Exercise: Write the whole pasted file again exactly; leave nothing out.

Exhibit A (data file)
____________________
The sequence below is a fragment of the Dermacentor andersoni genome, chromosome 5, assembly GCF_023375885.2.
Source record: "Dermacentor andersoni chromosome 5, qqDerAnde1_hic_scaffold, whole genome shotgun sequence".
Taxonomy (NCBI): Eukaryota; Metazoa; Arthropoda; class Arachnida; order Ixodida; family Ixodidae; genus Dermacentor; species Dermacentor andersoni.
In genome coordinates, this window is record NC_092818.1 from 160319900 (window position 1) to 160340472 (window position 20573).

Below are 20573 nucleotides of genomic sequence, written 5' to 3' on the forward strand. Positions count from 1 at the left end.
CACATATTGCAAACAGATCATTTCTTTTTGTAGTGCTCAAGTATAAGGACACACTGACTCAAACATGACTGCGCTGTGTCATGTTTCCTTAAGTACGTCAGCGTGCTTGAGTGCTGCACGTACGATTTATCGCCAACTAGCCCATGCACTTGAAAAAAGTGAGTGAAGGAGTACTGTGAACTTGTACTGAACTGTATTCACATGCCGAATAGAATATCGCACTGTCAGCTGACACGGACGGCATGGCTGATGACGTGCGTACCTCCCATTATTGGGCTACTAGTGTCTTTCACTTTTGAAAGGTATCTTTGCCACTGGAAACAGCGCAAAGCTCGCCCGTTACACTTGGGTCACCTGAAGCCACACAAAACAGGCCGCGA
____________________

The sequence below is a fragment of the Dermacentor andersoni genome, chromosome 5, assembly GCF_023375885.2.
Source record: "Dermacentor andersoni chromosome 5, qqDerAnde1_hic_scaffold, whole genome shotgun sequence".
Taxonomy (NCBI): Eukaryota; Metazoa; Arthropoda; class Arachnida; order Ixodida; family Ixodidae; genus Dermacentor; species Dermacentor andersoni.
In genome coordinates, this window is record NC_092818.1 from 160319900 (window position 1) to 160340472 (window position 20573).

Below are 20573 nucleotides of genomic sequence, written 5' to 3' on the forward strand. Positions count from 1 at the left end.
CACATATTGCAAACAGATCATTTCTTTTTGTAGTGCTCAAGTATAAGGACACACTGACTCAAACATGACTGCGCTGTGTCATGTTTCCTTAAGTACGTCAGCGTGCTTGAGTGCTGCACGTACGATTTATCGCCAACTAGCCCATGCACTTGAAAAAAGTGAGTGAAGGAGTACTGTGAACTTGTACTGAACTGTATTCACATGCCGAATAGAATATCGCACTGTCAGCTGACACGGACGGCATGGCTGATGACGTGCGTACCTCCCATTATTGGGCTACTAGTGTCTTTCACTTTTGAAAGGTATCTTTGCCACTGGAAACAGCGCAAAGCTCGCCCGTTACACTTGGGTCACCTGAAGCCACACAAAACAGGCCGCGA